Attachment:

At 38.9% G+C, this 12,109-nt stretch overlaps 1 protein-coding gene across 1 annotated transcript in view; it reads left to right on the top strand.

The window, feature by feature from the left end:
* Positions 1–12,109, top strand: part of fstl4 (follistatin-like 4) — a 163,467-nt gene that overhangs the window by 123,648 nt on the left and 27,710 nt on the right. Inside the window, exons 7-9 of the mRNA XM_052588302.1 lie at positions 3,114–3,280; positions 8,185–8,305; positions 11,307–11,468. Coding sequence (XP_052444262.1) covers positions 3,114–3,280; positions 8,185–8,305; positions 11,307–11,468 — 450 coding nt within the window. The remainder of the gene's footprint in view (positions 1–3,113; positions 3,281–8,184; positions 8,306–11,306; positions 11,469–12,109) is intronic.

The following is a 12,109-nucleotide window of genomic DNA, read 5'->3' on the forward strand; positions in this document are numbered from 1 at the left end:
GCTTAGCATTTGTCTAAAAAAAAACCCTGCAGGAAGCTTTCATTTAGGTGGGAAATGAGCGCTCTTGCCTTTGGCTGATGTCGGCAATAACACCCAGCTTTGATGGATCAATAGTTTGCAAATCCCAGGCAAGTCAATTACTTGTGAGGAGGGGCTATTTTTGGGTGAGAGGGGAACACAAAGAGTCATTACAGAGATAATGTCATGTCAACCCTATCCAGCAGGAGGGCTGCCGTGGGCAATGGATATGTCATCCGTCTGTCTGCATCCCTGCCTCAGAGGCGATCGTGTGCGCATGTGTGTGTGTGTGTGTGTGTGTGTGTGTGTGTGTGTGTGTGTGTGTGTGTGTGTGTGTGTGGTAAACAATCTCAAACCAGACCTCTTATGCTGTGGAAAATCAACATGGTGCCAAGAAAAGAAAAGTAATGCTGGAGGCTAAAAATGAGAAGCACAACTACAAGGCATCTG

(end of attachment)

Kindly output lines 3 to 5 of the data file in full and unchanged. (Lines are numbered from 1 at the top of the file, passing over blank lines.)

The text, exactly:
* Positions 1–12,109, top strand: part of fstl4 (follistatin-like 4) — a 163,467-nt gene that overhangs the window by 123,648 nt on the left and 27,710 nt on the right. Inside the window, exons 7-9 of the mRNA XM_052588302.1 lie at positions 3,114–3,280; positions 8,185–8,305; positions 11,307–11,468. Coding sequence (XP_052444262.1) covers positions 3,114–3,280; positions 8,185–8,305; positions 11,307–11,468 — 450 coding nt within the window. The remainder of the gene's footprint in view (positions 1–3,113; positions 3,281–8,184; positions 8,306–11,306; positions 11,469–12,109) is intronic.

The following is a 12,109-nucleotide window of genomic DNA, read 5'->3' on the forward strand; positions in this document are numbered from 1 at the left end:
GCTTAGCATTTGTCTAAAAAAAAACCCTGCAGGAAGCTTTCATTTAGGTGGGAAATGAGCGCTCTTGCCTTTGGCTGATGTCGGCAATAACACCCAGCTTTGATGGATCAATAGTTTGCAAATCCCAGGCAAGTCAATTACTTGTGAGGAGGGGCTATTTTTGGGTGAGAGGGGAACACAAAGAGTCATTACAGAGATAATGTCATGTCAACCCTATCCAGCAGGAGGGCTGCCGTGGGCAATGGATATGTCATCCGTCTGTCTGCATCCCTGCCTCAGAGGCGATCGTGTGCGCATGTGTGTGTGTGTGTGTGTGTGTGTGTGTGTGTGTGTGTGTGTGTGTGTGTGTGTGTGTGTGGTAAACAATCTCAAACCAGACCTCTTATGCTGTGGAAAATCAACATGGTGCCAAGAAAAGAAAAGTAATGCTGGAGGCTAAAAATGAGAAGCACAACTACAAGGCATCTG